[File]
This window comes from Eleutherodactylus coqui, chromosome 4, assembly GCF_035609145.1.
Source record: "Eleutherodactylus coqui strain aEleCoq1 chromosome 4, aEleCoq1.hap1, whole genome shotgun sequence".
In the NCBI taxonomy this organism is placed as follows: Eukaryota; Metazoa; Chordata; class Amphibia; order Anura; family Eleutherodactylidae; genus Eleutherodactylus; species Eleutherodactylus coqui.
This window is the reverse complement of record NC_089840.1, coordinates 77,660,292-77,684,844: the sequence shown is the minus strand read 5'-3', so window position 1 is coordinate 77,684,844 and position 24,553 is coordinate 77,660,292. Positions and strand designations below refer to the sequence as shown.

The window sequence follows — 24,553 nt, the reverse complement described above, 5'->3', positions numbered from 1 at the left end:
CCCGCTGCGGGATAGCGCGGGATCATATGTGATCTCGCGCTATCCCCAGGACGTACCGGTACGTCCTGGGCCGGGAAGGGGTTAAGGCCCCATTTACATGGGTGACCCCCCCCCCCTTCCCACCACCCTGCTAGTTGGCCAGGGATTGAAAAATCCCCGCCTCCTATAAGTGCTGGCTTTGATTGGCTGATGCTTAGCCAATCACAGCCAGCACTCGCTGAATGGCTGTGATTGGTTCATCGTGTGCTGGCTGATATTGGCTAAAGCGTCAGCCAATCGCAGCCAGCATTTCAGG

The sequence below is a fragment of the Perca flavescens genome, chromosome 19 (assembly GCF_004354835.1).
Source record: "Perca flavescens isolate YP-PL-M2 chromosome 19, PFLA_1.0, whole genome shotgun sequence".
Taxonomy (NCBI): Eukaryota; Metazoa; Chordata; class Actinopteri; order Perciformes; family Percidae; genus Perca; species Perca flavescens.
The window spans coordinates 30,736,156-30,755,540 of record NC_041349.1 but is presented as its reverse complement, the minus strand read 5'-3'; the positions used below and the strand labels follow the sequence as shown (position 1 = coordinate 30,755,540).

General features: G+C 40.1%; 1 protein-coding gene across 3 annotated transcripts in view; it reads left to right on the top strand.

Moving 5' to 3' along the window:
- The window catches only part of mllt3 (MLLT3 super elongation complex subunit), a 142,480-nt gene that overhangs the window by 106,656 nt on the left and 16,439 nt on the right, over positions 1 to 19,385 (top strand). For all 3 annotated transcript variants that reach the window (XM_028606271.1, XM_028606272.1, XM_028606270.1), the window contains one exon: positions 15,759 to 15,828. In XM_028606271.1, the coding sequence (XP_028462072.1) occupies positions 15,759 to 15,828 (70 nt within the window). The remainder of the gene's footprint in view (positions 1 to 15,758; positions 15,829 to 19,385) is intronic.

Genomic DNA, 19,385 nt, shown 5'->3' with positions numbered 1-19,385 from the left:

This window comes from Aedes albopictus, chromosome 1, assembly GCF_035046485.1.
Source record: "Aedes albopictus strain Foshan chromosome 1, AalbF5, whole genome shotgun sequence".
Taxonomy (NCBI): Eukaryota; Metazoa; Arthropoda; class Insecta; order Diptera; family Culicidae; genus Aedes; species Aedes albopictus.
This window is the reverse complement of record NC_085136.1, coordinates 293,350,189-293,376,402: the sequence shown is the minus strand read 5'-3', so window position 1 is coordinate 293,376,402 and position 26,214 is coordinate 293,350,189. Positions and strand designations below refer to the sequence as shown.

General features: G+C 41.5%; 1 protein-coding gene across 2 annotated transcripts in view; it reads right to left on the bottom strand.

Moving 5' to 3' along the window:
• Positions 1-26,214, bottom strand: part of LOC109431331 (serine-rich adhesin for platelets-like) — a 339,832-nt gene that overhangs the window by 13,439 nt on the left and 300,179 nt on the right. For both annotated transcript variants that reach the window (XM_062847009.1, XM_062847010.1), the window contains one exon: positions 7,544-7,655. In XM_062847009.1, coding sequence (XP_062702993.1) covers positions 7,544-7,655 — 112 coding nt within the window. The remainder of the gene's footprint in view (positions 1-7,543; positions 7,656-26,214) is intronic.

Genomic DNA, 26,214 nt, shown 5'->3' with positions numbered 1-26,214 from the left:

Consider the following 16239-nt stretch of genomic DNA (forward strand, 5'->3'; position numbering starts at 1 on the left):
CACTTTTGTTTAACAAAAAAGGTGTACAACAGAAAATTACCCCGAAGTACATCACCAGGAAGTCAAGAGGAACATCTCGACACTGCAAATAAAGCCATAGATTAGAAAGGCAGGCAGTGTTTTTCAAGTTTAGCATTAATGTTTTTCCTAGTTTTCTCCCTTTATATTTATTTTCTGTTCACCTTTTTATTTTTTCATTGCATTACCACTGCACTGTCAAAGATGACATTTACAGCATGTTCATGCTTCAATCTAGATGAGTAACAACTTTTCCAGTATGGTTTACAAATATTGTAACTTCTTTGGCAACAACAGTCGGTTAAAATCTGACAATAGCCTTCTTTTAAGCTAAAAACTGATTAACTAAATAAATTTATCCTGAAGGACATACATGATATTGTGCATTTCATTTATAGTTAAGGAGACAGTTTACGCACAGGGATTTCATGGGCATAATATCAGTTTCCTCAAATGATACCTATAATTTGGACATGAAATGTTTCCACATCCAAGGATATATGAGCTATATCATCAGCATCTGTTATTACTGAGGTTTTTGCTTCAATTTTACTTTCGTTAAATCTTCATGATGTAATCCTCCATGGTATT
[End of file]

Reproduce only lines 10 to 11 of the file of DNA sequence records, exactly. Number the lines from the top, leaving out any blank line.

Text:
The window spans coordinates 30,736,156-30,755,540 of record NC_041349.1 but is presented as its reverse complement, the minus strand read 5'-3'; the positions used below and the strand labels follow the sequence as shown (position 1 = coordinate 30,755,540).

General features: G+C 40.1%; 1 protein-coding gene across 3 annotated transcripts in view; it reads left to right on the top strand.